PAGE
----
About New York City, New York


The Big Apple can dazzle with the bright lights of Broadway, fanciful dining, luxury shops and constant bustle. But even in Manhattan there’s another side that’s cozy, intimate and welcoming. Think wood burning fireplaces, delicious value priced meals in neighbourhood eateries and hidden speakeasies with convivial vibes.

A couple of hotels in New York City offer rooms with wood burning fireplaces but mostly only in a few top suites. The Royalton, built in the 1890’s as a residence for young bachelors, is the exception with 55 rooms boasting fire the old fashion way. Though the place was completely redesigned in 1988 by Philippe Starck with all-white avant garde dazzle in the lobby and redone again by New York firm Roman and Williams in 2007 to bronze and dark wood coziness, the fireplaces remain. So the hotel has taken the theme and launched “Fireplace Packages” for the 21st century.

Guests can choose from five wood types created by Brooklyn-based wood sommelier Ted Whitehead to customize their in-room fires: maple, oak, pecan, apple and hickory. Lead bartender Joshua Brandenburg has created outstanding wood-infused cocktails to match with this and executive chef Vanessa Miller pairs it all with tasty tapas. My smoky Hickory Old Fashioned paired with a crostini of prosciutto and ricotta was delish. When I went to my room I ordered the pecan chip sachet, Island of the Hills cocktail (Woodford Reserve, pecan orgeat) served with pecan topped oven roasted sweet potatoes and the film Brooklyn on TV, and was transported to another

Toronto native Jason Soloway grew up in a food focused family who made an early foray into opening a fine dining Italian restaurant in the city. Living in NYC for 15 years now, he’s taken his passion for cuisine and funnelled it (as co-owner) into two neighbourly eateries with top notch cooking and cocktails. Nestled in the East Village, The Eddy, on a block formerly known as curry row (for its Indian eateries), is an intimate 30 seat restaurant with the charm of a homey cottage.

Chef Brendan McHale’s menu is brilliant – and the five course tasting menu a steal at $75. The pappardelle pasta with bone marrow and pecorino is scrumptious, the seared octopus tasty tender and the juicy grass-fed dry-aged rib-eye flavour packed. The wine by the glass list has well picked surprises and the cocktails, such as Strange Visitors are playful. To top it off, the service is super welcoming: “no dick heads allowed” said Soloway about his hiring practices. It’s no wonder it’s a NYC critics pick.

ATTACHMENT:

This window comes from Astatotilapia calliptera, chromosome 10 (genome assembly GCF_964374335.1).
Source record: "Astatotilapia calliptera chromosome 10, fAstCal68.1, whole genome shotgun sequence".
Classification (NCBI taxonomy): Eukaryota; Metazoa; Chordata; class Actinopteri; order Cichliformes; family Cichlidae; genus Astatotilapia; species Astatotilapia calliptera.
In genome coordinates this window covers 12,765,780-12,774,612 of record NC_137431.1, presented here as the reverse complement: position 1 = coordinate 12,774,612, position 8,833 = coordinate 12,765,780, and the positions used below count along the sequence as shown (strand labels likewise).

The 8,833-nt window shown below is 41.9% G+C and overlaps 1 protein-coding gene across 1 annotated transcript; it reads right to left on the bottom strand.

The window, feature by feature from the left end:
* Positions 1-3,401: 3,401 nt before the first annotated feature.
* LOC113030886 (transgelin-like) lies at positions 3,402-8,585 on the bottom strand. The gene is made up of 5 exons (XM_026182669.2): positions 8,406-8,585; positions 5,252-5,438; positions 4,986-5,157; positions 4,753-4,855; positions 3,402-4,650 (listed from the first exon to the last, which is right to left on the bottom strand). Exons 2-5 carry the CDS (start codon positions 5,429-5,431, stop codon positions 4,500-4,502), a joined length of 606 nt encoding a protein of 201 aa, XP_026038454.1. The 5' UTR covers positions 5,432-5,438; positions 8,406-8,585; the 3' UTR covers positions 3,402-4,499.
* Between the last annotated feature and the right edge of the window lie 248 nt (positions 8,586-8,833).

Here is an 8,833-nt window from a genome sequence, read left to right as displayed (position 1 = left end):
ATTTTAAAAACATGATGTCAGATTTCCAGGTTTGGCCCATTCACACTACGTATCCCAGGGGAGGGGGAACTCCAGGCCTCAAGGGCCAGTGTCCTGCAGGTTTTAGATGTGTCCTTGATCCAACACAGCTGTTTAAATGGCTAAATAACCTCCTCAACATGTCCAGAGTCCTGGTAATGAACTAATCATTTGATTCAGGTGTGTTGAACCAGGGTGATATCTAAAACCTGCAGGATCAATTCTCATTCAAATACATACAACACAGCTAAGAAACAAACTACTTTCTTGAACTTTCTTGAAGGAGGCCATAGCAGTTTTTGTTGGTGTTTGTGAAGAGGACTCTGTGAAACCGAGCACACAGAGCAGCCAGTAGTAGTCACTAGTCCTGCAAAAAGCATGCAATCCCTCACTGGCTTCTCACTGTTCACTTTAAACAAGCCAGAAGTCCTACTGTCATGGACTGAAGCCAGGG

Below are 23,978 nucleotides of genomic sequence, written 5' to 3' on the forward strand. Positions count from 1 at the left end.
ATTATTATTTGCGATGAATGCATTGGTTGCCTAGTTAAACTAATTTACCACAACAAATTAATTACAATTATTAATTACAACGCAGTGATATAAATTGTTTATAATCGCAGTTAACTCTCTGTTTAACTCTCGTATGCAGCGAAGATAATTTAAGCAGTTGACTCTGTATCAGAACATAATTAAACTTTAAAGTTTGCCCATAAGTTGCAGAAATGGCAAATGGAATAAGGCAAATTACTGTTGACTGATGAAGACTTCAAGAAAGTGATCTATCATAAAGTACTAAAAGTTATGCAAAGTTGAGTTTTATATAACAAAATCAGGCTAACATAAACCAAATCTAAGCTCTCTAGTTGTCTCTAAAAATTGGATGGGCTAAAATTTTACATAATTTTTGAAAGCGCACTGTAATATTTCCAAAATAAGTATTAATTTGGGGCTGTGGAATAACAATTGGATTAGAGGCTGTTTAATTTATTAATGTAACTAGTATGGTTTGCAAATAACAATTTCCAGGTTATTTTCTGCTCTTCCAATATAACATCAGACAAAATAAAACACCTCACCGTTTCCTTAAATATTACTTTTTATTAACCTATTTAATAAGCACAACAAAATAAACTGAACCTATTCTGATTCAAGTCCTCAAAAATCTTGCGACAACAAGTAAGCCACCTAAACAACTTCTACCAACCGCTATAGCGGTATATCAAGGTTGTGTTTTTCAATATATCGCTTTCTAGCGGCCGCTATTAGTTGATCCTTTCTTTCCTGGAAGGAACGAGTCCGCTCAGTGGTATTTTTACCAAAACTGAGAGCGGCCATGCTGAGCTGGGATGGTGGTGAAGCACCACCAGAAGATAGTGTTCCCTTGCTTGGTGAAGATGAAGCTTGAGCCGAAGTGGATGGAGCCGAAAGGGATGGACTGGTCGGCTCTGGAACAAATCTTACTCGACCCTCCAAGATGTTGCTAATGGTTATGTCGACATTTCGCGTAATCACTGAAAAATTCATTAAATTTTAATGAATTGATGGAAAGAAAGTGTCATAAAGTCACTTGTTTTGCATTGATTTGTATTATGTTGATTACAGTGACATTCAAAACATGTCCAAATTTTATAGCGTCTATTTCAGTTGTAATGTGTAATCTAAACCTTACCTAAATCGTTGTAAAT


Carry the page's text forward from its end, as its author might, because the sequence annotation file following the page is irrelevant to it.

His other restaurant, The Wallflower is barely bigger with 26 seats plus ten at the bar. His partner here is Xavier Herit, who for seven years served as the head bartender at Daniel and wrote a cocktail book with Daniel Boulud. 

This West Village spot has a Cheers-esque vibe; locals are barely through the door and their favourite cocktail or wine is in their hands. Of course cocktails are amazing, amusing and knee-weakenly good. If there be sure to order his Negroni Carbonato kept cool in an ice bowl (the type the Turkish use for cooling raki).

The open kitchen, manned by tall Texan Chef Derrick Paez, is teeny tiny, but somehow the big chef manages to produce French driven – with contemporary touches of Italian and Columbian - five course tasting menus that are delightful. Foie gras mousse that melts in your mouth, chèvre on breakfast radish to awaken the palate, tuna tartar with an earthy hit of truffle vinaigrette, tender roasted Poussin and delicate cheesecake on gingerbread for example. After dinner the place becomes a cocktail lounge staying open to the wee hours. Weekend brunch (11 – 3pm) features omelettes, pain perdu, pan bagnat and other crowd pleasers. As at The Eddy, staff here is warm and 

Regarding cozy bars, right in Grand Central Terminal is a hidden place that started off as an apartment in 1923 - that most likely also served as a saloon for entertaining guests with booze during the real Prohibition era. The Campbell Apartment with its 25 foot high wood ceiling has been meticulously restored (at one point in the 1940’s it was a police station complete with jail cells) to its original grandeur without losing the time warp of well-rubbed dark wood, towering paned windows, faded leather seating and ancient carpets.

After work crowds pack in for a glass of the signature Prohibition punch (passionfruit juice, rum, Gran Gala and champagne), vintage cocktails and a nosh of charcuterie and cheese before heading for the trains. Under the same ownership is the nearby American bistro, Madison and Vine in the Library Hotel with a smart wine list, inventive cocktails and tasty bistro items such as Maine peekytoe crab cakes on kale cabbage slaw, turkey club sandwich and short rib Bolognese. 

Welcoming and fun speakeasies and prohibition style bars are all over the East and West Villages in lower Manhattan – more about them and the wonder of a real winery in the city centre in my next column.

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